I think its very easy to go to the theatre and have a fabulous time, be entertained, be occasionally made to think about something – but not to always realise quite the amount of work and care and dedication that goes into producing that work. I think exhibitions give the audience a chance to engage with the artists and the art form itself on a much broader level. It gives them the sense of how things are actually created, and I think for the long-term health of the performing arts, the more people know about the processes, without giving away all the secrets of course, I think they feel a closer connection to the art form. And perhaps that also encourages them to be more adventurous with their viewing of the art forms as well.

Prior to the Les Miserables exhibition, you hosted one to celebrate QPAC’s 30th Anniversary. What do you think the public reception was to that?

Fabulous. Going on the comments we had from it, we had a really good response, because it was such a broad ranging exhibition. It was really only the tip of the iceberg. When an organisation has been going for 30 years, there is so much material to select from. We were very fortunate to be able to try and pull enough stuff to represent the different threads of QPAC. QPAC has so many different inputs – we have home companies, we have resident companies, we have visiting companies, we have international artists, we have all sorts of outdoor activities. We have so many different programs that happen here, so to try and get a sense of the richness of that. So for visitors who don’t know QPAC, I think it was a wonderful opportunity to get a sense of the diversity of what happens here, and for our many many many regular visitors it was a chance to go “Oh! I Saw That”, “Oh! I like that one!”, “Oh! What about so and so”. So it sparked conversation, and I think that’s really important.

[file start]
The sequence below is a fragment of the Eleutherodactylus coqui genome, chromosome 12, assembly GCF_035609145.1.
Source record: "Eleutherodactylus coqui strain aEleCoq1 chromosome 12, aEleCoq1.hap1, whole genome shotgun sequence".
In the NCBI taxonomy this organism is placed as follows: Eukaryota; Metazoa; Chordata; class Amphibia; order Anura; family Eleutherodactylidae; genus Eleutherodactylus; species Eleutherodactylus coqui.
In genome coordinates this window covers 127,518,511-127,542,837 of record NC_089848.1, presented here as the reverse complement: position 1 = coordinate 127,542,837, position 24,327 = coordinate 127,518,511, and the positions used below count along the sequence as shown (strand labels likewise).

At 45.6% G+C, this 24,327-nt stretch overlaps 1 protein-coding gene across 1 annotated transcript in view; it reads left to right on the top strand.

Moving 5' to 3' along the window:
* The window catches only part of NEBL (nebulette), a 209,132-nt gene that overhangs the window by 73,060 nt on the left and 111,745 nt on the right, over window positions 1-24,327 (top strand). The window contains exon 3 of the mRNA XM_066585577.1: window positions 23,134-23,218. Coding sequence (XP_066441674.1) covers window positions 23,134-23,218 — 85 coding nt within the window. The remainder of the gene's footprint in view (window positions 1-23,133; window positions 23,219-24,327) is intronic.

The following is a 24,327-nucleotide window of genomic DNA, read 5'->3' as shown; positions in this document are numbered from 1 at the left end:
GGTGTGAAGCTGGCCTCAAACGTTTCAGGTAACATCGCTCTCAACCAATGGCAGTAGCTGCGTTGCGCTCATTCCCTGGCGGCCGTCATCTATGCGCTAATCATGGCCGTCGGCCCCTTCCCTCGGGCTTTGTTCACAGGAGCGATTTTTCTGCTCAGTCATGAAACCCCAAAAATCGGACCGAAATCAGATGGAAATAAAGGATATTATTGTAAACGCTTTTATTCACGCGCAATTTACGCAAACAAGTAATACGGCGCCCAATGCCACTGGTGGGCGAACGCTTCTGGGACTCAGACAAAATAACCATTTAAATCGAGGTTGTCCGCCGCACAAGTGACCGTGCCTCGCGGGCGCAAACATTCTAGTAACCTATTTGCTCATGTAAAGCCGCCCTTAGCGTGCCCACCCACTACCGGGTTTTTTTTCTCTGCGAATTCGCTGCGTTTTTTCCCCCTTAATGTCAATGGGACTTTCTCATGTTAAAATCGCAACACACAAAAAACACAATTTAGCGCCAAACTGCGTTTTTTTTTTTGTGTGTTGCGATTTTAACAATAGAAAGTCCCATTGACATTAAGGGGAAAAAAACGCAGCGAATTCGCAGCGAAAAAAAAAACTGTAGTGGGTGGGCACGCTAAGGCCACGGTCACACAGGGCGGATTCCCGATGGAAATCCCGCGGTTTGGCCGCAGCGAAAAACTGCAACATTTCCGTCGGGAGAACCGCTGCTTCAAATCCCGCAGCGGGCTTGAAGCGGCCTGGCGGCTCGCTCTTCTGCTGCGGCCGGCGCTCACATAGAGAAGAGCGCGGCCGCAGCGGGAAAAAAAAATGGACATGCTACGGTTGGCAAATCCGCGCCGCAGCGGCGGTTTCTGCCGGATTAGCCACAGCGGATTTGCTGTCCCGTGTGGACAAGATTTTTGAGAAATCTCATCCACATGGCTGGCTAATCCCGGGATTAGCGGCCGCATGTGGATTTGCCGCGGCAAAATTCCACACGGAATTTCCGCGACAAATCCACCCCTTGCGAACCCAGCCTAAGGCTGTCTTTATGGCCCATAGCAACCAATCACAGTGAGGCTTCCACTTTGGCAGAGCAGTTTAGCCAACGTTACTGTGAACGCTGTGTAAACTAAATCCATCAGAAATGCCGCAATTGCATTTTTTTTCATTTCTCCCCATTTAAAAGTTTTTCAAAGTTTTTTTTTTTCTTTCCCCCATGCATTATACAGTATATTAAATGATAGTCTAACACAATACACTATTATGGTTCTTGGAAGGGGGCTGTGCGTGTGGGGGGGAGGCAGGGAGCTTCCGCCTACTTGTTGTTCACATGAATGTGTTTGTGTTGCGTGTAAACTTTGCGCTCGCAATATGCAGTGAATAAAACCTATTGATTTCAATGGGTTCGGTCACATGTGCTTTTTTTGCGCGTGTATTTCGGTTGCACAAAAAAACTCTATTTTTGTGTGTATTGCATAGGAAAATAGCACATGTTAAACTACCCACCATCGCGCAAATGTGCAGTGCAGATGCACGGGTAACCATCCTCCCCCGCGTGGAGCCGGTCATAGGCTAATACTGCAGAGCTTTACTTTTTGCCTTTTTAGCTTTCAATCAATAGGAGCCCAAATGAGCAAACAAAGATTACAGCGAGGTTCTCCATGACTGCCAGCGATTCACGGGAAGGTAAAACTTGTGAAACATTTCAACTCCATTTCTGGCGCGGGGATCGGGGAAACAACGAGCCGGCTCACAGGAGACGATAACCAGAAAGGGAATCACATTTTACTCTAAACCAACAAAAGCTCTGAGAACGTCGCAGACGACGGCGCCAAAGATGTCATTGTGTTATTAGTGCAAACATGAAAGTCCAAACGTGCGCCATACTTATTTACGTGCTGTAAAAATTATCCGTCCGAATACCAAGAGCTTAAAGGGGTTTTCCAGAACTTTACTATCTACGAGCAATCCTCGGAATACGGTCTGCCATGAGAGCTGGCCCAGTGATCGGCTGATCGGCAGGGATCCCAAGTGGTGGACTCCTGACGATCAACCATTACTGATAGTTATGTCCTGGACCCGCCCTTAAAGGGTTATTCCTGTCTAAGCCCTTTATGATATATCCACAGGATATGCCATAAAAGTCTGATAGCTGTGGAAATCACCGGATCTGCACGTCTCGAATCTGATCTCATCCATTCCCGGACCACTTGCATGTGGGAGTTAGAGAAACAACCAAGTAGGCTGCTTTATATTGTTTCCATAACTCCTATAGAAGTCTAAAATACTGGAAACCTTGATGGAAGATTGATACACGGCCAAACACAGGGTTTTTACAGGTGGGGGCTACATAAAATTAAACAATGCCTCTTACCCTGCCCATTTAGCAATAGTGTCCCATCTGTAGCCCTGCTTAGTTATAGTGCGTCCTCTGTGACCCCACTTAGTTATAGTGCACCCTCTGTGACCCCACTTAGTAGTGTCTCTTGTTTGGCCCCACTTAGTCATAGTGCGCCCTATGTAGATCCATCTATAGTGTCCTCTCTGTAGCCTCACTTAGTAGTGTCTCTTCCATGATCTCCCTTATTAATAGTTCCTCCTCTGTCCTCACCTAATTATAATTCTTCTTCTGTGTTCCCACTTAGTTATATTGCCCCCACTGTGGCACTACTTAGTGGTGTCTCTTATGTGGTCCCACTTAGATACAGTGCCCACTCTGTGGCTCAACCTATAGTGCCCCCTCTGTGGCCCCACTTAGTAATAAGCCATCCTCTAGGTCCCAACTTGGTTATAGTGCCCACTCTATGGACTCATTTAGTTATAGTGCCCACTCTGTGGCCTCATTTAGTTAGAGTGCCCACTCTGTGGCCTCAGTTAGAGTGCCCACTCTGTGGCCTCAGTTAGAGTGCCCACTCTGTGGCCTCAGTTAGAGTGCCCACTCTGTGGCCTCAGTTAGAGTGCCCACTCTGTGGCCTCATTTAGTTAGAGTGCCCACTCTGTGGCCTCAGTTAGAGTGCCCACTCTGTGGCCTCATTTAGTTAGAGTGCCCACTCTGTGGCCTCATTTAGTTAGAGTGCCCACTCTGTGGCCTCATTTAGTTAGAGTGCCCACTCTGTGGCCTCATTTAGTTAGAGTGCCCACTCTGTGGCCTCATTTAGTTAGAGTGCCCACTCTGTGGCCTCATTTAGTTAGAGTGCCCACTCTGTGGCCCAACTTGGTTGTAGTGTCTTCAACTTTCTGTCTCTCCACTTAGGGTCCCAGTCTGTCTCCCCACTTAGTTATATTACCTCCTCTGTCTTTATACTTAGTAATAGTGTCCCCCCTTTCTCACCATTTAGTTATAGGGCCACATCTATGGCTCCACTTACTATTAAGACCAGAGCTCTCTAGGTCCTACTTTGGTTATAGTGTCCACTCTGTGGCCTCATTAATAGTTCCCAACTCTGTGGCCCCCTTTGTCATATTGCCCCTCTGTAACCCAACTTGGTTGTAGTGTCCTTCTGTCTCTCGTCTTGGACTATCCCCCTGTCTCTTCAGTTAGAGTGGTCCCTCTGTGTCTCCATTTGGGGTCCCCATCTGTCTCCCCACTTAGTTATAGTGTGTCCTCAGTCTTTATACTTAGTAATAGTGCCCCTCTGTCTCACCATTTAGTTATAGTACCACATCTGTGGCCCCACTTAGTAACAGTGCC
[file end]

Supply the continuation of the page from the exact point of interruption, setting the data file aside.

Image taken by myself
Image taken by myself

All I can say is that with all the decisions you have to make about what goes into an exhibition, I wouldn’t want to be in your position.

(Laughs) I would like to say that’s why I am paid the big bucks, but I would be lying. No, its because I love it, and because the opportunity to work with really interesting collections is an absolute joy. The hardest exhibitions to put together are the ones where there just isn’t enough material, that you’re scratching to find things to tell the story. With something like QPAC 30 or Les Miserables, I am not scratching. They are such diverse, rich projects both of them, that to be able to then go in an assemble all that stuff and share it with the public is just a delight.

Thank you very much for your time!

Special Thanks

I would just like to pass on my thanks to Christopher Smith for taking time out of his schedule to speak with me regarding this new exhibition. I would also like to thank QPAC’s publicity team for helping organise photography and interview opportunities for this exhibition.

About the Exhibition

Les Misérables From Page to Stage will be open from Tuesday to Saturday, running from 10AM to 4PM during these days. Entry is free, and in my opinion is something worthwhile walking through if you are in the area OR are attending a matinee session of Strictly Ballroom / Les Misérables / *Insert your show at QPAC here* and have some time beforehand. It will be open to the public until Les Misérables finishes its run at QPAC – which has tickets currently on sale for sessions from 10th November 2015 until 10th January 2015 as of writing.

Founder of The Otaku's Study. I have been exploring this labyrinth of fandom these last fifteen years, and still nowhere close to the exit yet. Probably searching for a long time to come.